Spitz Nevus Versus Spitzoid Melanoma

Fig. 6.1
Compound Spitz nevus: (a and b) note the regular elongation of rete ridges and the wedge-shape of the lesion in the dermis. (c) Large epithelioid cells in the epidermis. Note the similarity shape and chromatin among the cells

In the dermis, the cells are arranged in fascicles and have a large ample eosinophilic cytoplasm with eosinophilic nucleoli. Some of the epithelioid cells can show bizarre shapes but the degree of cytologic atypia is mostly uniform throughout the entire lesion. Commonly there is maturation with descent in the dermis and cells infiltrate among collagen bundles. The upper dermis may show edema and superficial telangiectases. There are features that appear to be different in Spitz nevi depending on the patient’s age. There may be mitotic figures in the superficial dermal portion of the nevus, especially in younger patients. Pagetoid growth and/or melanin deposits in the keratin layer are more common in little children. Ulceration is statistically more frequent in peripuberty patients than in adults. In adults, isolated cells within the lateral edges of the lesion are more common in Spitz nevus than in spitzoid melanoma [3].

Pigmented spindle cell nevus of Reed is considered by most authors to be a pigmented variant of Spitz nevus, more common in young women, in the extremities (particularly on the thigh). The desmoplastic variant presents as a brown papule on the extremities of young adults. It is wedge-shaped, with pleomorphic spindle and epithelioid cells with abundant eosinophilic cytoplasm arranged among thick collagen fibers [4].

The differential diagnosis includes other cutaneous epithelioid and spindle cell lesions. Epithelioid fibrous histiocytoma [5] presents as a raised, nonpigmented or light brown papule on the extremities of adults. Histologically it is a dermal lesion, composed of clusters of epithelioid, bland-looking cells, with abundant eosinophilic cytoplasm and scattered mitotic figures. Precisely due to the last feature, epithelioid fibrous histiocytoma may be confused with either Spitz nevus or spitzoid melanoma. In contrast with either one, epithelioid fibrous histiocytoma does not express melanocytic markers such as MART1, gp100, or MiTF. The lesional cells are typically positive for FXIIIa, CD68, and CD163. Anti-S100 may be a pitfall since it labels dendritic cells and thus it may be incorrectly interpreted as positive in the lesional cells.

Junctional Spitz nevi may resemble dysplastic nevi; furthermore, some authors have suggested the term “Spark” nevus for lesions that have features common to “Clark” (dysplastic) and “Spitz” nevi [6]. In general, dysplastic nevi occur in patients at any age, are symmetrical, and show irregular elongation of rete ridges with “bridging”. Dermis is irregularly fibrous, with lamellar fibrosis, vascular proliferation, and a lymphocytic infiltrate containing melanophages [7]. In general, for such cases with mixed features between Spitz and dysplastic, the differential diagnosis may not be so important, since in both cases a complete excision is probably the recommended management (see also Chap. 9).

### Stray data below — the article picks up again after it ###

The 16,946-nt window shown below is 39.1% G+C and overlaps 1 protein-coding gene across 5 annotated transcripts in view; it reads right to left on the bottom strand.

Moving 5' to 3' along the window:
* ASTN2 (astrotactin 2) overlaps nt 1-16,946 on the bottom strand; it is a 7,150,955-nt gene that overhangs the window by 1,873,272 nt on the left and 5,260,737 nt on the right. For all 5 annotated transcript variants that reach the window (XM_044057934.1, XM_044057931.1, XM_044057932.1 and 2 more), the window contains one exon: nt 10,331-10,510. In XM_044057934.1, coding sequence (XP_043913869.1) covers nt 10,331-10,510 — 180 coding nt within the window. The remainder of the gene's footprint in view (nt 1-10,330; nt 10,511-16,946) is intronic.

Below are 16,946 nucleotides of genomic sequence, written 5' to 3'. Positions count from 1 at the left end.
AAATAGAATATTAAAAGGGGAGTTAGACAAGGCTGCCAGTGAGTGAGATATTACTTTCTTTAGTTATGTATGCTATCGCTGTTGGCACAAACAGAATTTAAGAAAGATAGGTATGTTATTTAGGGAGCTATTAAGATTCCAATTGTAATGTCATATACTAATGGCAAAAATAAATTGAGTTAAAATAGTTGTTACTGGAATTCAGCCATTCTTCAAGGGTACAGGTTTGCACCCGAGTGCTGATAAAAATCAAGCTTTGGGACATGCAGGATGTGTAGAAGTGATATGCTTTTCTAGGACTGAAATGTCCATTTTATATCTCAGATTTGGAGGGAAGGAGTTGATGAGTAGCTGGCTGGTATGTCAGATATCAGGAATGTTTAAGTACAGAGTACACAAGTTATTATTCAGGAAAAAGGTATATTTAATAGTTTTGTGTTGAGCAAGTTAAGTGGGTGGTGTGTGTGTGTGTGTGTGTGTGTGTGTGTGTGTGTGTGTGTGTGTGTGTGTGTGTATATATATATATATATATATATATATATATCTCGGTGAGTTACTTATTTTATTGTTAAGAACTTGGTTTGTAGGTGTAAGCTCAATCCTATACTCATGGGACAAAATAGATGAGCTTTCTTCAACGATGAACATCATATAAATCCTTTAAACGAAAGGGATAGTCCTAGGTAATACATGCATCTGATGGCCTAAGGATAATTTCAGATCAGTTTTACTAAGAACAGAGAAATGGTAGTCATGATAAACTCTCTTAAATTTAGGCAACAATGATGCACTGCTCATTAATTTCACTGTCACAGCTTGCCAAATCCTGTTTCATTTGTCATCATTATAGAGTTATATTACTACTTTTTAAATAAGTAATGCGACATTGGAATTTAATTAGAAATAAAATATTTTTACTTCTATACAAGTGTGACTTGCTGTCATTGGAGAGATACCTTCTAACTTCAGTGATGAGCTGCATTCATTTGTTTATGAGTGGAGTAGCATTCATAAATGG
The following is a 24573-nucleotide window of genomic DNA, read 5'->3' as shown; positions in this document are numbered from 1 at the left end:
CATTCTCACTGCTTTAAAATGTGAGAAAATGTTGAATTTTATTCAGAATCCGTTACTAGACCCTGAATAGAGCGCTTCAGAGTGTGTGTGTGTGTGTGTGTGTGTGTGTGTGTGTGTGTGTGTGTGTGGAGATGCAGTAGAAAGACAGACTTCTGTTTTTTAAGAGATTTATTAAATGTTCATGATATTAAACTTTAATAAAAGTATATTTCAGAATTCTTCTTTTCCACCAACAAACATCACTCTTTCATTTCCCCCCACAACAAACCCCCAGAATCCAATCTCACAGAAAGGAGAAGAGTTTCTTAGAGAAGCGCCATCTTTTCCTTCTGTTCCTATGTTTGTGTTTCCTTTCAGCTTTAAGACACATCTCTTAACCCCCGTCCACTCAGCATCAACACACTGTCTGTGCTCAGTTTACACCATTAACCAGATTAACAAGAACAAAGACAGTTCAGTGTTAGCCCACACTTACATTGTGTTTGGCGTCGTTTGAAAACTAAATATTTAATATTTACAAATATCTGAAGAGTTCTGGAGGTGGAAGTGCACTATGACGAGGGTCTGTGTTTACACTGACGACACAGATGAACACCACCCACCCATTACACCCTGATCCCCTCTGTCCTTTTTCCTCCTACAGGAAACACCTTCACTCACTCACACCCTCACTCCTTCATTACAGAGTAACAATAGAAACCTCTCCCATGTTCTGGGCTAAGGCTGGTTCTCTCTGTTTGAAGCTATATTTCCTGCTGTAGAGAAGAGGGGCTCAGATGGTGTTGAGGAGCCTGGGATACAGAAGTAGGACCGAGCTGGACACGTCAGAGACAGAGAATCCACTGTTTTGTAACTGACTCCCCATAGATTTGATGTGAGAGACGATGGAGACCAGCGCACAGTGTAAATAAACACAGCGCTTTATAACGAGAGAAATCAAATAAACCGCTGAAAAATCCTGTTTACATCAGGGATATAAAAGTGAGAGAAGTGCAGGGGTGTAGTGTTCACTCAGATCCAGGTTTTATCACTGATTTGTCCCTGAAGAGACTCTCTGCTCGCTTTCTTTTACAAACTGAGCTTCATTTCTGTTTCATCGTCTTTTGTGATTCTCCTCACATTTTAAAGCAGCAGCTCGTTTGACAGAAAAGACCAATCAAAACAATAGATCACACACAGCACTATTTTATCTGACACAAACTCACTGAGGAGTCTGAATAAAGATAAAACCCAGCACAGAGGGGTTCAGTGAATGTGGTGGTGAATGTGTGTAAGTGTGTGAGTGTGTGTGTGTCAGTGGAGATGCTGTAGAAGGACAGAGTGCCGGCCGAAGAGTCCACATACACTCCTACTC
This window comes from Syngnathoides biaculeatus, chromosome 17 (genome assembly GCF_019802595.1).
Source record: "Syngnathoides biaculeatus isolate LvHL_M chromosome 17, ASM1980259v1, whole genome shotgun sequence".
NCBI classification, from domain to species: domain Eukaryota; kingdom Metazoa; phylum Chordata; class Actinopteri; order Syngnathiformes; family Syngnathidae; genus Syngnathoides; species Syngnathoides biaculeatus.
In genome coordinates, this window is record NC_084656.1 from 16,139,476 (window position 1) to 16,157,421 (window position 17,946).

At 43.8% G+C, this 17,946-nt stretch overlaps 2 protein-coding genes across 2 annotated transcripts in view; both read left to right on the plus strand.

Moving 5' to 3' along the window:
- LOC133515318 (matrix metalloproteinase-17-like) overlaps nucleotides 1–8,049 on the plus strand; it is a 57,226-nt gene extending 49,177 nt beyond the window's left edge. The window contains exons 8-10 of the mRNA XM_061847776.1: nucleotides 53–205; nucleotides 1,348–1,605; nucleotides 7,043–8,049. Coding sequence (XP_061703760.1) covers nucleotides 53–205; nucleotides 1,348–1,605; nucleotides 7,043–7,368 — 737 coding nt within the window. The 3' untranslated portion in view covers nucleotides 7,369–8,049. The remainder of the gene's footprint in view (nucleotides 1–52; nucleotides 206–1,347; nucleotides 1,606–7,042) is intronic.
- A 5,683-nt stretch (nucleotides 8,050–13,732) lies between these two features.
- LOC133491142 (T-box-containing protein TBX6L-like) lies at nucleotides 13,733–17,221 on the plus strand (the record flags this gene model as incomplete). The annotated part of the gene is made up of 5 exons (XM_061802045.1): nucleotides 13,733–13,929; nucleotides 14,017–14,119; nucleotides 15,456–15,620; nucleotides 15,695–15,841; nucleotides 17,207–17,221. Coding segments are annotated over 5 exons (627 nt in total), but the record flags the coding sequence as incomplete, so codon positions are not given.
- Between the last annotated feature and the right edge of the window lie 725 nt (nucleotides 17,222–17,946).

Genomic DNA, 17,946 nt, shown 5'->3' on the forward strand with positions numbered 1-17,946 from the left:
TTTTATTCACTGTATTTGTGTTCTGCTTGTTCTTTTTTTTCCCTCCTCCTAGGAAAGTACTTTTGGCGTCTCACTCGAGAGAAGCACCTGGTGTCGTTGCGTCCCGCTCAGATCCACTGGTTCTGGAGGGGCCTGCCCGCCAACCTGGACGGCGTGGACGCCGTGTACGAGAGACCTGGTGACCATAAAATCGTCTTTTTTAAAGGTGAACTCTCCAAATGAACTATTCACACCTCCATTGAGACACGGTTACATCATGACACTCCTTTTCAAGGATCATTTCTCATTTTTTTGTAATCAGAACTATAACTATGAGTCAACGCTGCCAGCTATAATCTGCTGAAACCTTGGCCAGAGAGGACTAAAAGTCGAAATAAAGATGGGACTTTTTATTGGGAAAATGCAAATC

Spitzoid melanoma is the preferred term for those malignant melanocytic lesions showing large, epithelioid melanocytes with prominent nucleoli, and predominantly arranged in clusters and nests in the dermis. Those lesions have at least some of the features of standard melanomas: irregular junctional component (variably sized nests), dermal mitotic figures (located in the lower half of the lesion), possibly of atypical shapes, pagetoid upward migration prominent or else at the periphery of the lesion, expansile pattern of growth in the dermis, pushing border in the deep dermis.

Immunohistochemistry may be helpful in the diagnosis of spitz lesions. As it is the case in most nevi, there is a pattern of maturation in Spitz nevi, i.e., with change in expression of several immunohistochemical markers from the top to the bottom of the lesion, particularly HMB-45 antigen (gp100) and Ki67. A pattern in which HMB-45 antigen and Ki67 are expressed in the intraepithelial and periepithelial components, but are almost completely absent from the deep areas of the lesion, is more consistent with a Spitz nevus than with a spitzoid melanoma (Fig. 6.2). As mentioned in Chap. 4, rather than performing an actual count of the number of melanocytes expressing this marker, we prefer comparing the patterns of expression at the top and the bottom of the lesion. Regardless of the absolute number of positive cells, nevi should have many fewer labeled cells at the base of the lesion than in the superficial areas (intraepithelial and periepithelial). It is important to remember that nevi from pregnant women may show dermal mitotic figures and slightly increased numbers of dermal cells positive for Ki67 [8].
Oct 29, 2016 | Posted by in PATHOLOGY & LABORATORY MEDICINE | Comments Off on Spitz Nevus Versus Spitzoid Melanoma
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